Tuesday, June 17, 2008

#23 - Benjamin Harrison, 1889-1893

Benjamin Harrison, our twenty-third President, has a number of presidential trivia items in his favor. Notably during his administration, he sought to make several foreign policy successes, chief among them the formation of the Pan American Union, which later became the Organization of American States. Harrison also submitted a treaty to annex Hawaii, but his successor (and predecessor), Grover Cleveland, withdrew the plan. It was also during Harrison's administration that the Sherman Anti-Trust Act was passed (1890).

Although born and raised in Ohio, Harrison made his political mark in Indiana, where he lost a race for Governor, but later served in the United States Senate, where he helped to champion post-Civil War issues. As an Ohioan, he also graduated from Miami University of Ohio, known to archivists around the country. Harrison Hall, on that campus, holds the political science department. To date, he is the only President from the Hoosier State.

Harrison's wife, Caroline, died of tuberculosis in 1892, shortly before the end of Harrison's tenure. After the presidency, he returned to Indiana and married his second wife, Mary, less than four years after Caroline's death. She happened to be Caroline's niece. (All together now, EW! - I know what Mrs. BA is saying when she reads this, "Women grieve, men replace").

The Facts
  • born August 20, 1833 in North Bend, Ohio
  • died March 13, 1901 in Indianapolis, Indiana
  • Party: Republican
The Election of 1888
  • Benjamin Harrison / Levi P. Morton (R) - 5,443,892 (47.82%) /233 EVs
  • Grover Cleveland / Allen Thurman (D) - 5,534,488 (48.62%) / 168 EVs
    • One should note the loss of the popular vote and yet he was elected President upon receiving a majority in the Electoral College. So yes, it happened before.
The Election of 1892
  • Grover Cleveland / Adlai Stevenson (D) - 5,553,898 (46.02%) / 277 EVs
  • Benjamin Harrison / Whitelaw Reid (R) - 5,190,799 (43.01%) / 145 EVs (this political ticket marks the only presidential ticket in history where both of the candidates were alumni of the same university)
  • James Weaver / James Field (Populist) - 1,026,595 (8.51%) / 22 EVs
  • Harrison is the only grandson of a president (William Henry Harrison). He is also the great-grandson of a signer of the Declaration of Independence (Benjamin Harrison)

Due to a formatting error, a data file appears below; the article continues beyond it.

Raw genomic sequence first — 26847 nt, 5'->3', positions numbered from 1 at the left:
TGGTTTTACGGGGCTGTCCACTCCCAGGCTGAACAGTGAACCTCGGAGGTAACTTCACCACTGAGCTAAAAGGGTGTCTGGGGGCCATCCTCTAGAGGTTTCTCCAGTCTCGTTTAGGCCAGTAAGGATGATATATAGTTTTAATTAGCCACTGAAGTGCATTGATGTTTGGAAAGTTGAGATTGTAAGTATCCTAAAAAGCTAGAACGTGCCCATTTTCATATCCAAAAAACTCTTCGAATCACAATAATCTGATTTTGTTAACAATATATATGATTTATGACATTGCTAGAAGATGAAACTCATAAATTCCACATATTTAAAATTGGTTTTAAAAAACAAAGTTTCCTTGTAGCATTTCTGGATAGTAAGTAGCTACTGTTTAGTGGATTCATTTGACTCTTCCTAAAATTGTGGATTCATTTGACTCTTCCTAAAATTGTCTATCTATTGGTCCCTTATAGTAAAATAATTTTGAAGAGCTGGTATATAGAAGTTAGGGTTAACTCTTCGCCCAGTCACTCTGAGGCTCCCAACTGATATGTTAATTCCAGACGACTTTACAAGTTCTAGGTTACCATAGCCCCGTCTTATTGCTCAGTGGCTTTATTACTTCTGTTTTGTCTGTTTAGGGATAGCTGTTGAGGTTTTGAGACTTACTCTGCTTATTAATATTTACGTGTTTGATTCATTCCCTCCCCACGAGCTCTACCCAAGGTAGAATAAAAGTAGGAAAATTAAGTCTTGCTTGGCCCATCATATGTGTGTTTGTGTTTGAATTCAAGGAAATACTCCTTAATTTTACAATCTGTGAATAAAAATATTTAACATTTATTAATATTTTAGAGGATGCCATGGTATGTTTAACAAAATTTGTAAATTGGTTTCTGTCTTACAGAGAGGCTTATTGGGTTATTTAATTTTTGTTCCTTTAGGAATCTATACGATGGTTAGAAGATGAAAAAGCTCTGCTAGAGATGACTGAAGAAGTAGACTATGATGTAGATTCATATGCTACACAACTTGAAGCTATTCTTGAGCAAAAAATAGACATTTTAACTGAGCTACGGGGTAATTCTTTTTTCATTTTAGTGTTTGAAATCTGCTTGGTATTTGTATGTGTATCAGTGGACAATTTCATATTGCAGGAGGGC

• He is the only president to be succeeded and preceded by the same man (Grover Cleveland).
  • He was the last Civil War general to serve as President.
  • Electric lights were installed in the White House during the Harrison administration, although neither Benjamin or Caroline would touch the switches as they feared electrocution.
  • Six states joined the Union during Harrison's administration (ND, SD, MT, ID, WY, and WA), the most states admitted since George Washington's presidency.
  • Harrison is known as the "Centennial President" as his presidency marked the 100th anniversary of the inauguration of George Washington.
  • Harrison is noted as the first president to travel across the entire country by train and the first president to attend a baseball game.


Mary Witzl said...

I read a fascinating book once about the wives of U.S. presidents; I can't remember the title, but I believe it was written by a Texan, published by (I think) Oxford University Press, and he did a great job. I remember reading this bit about the two Mrs Harrisons, and while part of me says Ewww, part of me recognizes the practicality of this. Harrison had obviously vetted his first wife's family and found them to his liking.

My father's father lost his first wife very early, when my grandfather was four. He remarried, choosing her younger sister. What I didn't realize until I looked into my genealogy was that he waited ten years to do this. When her sister died, she was still very young, and he wanted to make sure she was okay with it. I can't quite get over that. Clearly, my great-granddad and Mr Harrison had the same idea.

Brave Astronaut said...

I have a colleague here who has been after me to talk more about the first ladies. They are such unique individuals in their own right. It is possible that I might have to profile them in the new year.